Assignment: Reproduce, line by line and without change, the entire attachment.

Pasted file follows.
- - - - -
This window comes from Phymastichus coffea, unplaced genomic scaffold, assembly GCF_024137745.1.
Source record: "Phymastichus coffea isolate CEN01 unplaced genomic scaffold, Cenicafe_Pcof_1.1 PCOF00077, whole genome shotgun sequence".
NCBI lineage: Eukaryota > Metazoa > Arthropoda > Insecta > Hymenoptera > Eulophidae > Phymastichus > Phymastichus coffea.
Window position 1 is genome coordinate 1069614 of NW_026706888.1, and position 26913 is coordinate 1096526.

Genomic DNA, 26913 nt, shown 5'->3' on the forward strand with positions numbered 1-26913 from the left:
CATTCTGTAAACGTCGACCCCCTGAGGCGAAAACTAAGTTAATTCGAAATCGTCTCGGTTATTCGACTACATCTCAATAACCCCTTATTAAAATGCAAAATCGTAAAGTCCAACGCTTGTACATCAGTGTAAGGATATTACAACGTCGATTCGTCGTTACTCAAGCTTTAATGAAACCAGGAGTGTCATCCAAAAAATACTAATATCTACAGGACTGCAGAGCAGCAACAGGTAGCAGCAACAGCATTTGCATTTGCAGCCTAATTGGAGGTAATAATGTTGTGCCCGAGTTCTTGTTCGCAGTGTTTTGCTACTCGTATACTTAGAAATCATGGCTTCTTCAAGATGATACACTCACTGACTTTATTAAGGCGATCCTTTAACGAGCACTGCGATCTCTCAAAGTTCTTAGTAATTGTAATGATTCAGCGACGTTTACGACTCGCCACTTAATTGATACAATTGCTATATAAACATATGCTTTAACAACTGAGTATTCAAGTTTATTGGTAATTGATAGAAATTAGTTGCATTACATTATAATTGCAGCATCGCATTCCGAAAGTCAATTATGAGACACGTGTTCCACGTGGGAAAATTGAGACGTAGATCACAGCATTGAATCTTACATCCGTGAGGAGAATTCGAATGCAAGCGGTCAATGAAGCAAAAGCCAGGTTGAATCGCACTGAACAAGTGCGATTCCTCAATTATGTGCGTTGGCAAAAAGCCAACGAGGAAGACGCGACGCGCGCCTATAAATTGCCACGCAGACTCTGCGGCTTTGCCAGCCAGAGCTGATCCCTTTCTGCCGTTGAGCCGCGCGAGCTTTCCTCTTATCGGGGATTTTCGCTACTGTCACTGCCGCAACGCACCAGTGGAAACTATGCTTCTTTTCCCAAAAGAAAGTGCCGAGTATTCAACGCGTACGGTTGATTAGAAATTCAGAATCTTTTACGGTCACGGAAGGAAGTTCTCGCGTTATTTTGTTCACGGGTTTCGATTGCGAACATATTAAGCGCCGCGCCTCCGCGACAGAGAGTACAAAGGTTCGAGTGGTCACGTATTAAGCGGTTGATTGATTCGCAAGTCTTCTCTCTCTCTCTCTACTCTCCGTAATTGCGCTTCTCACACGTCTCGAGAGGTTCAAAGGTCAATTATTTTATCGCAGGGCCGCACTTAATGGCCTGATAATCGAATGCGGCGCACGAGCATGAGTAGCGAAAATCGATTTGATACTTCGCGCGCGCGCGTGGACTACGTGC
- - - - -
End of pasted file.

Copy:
This window comes from Phymastichus coffea, unplaced genomic scaffold, assembly GCF_024137745.1.
Source record: "Phymastichus coffea isolate CEN01 unplaced genomic scaffold, Cenicafe_Pcof_1.1 PCOF00077, whole genome shotgun sequence".
NCBI lineage: Eukaryota > Metazoa > Arthropoda > Insecta > Hymenoptera > Eulophidae > Phymastichus > Phymastichus coffea.
Window position 1 is genome coordinate 1069614 of NW_026706888.1, and position 26913 is coordinate 1096526.

Genomic DNA, 26913 nt, shown 5'->3' on the forward strand with positions numbered 1-26913 from the left:
CATTCTGTAAACGTCGACCCCCTGAGGCGAAAACTAAGTTAATTCGAAATCGTCTCGGTTATTCGACTACATCTCAATAACCCCTTATTAAAATGCAAAATCGTAAAGTCCAACGCTTGTACATCAGTGTAAGGATATTACAACGTCGATTCGTCGTTACTCAAGCTTTAATGAAACCAGGAGTGTCATCCAAAAAATACTAATATCTACAGGACTGCAGAGCAGCAACAGGTAGCAGCAACAGCATTTGCATTTGCAGCCTAATTGGAGGTAATAATGTTGTGCCCGAGTTCTTGTTCGCAGTGTTTTGCTACTCGTATACTTAGAAATCATGGCTTCTTCAAGATGATACACTCACTGACTTTATTAAGGCGATCCTTTAACGAGCACTGCGATCTCTCAAAGTTCTTAGTAATTGTAATGATTCAGCGACGTTTACGACTCGCCACTTAATTGATACAATTGCTATATAAACATATGCTTTAACAACTGAGTATTCAAGTTTATTGGTAATTGATAGAAATTAGTTGCATTACATTATAATTGCAGCATCGCATTCCGAAAGTCAATTATGAGACACGTGTTCCACGTGGGAAAATTGAGACGTAGATCACAGCATTGAATCTTACATCCGTGAGGAGAATTCGAATGCAAGCGGTCAATGAAGCAAAAGCCAGGTTGAATCGCACTGAACAAGTGCGATTCCTCAATTATGTGCGTTGGCAAAAAGCCAACGAGGAAGACGCGACGCGCGCCTATAAATTGCCACGCAGACTCTGCGGCTTTGCCAGCCAGAGCTGATCCCTTTCTGCCGTTGAGCCGCGCGAGCTTTCCTCTTATCGGGGATTTTCGCTACTGTCACTGCCGCAACGCACCAGTGGAAACTATGCTTCTTTTCCCAAAAGAAAGTGCCGAGTATTCAACGCGTACGGTTGATTAGAAATTCAGAATCTTTTACGGTCACGGAAGGAAGTTCTCGCGTTATTTTGTTCACGGGTTTCGATTGCGAACATATTAAGCGCCGCGCCTCCGCGACAGAGAGTACAAAGGTTCGAGTGGTCACGTATTAAGCGGTTGATTGATTCGCAAGTCTTCTCTCTCTCTCTCTACTCTCCGTAATTGCGCTTCTCACACGTCTCGAGAGGTTCAAAGGTCAATTATTTTATCGCAGGGCCGCACTTAATGGCCTGATAATCGAATGCGGCGCACGAGCATGAGTAGCGAAAATCGATTTGATACTTCGCGCGCGCGCGTGGACTACGTGC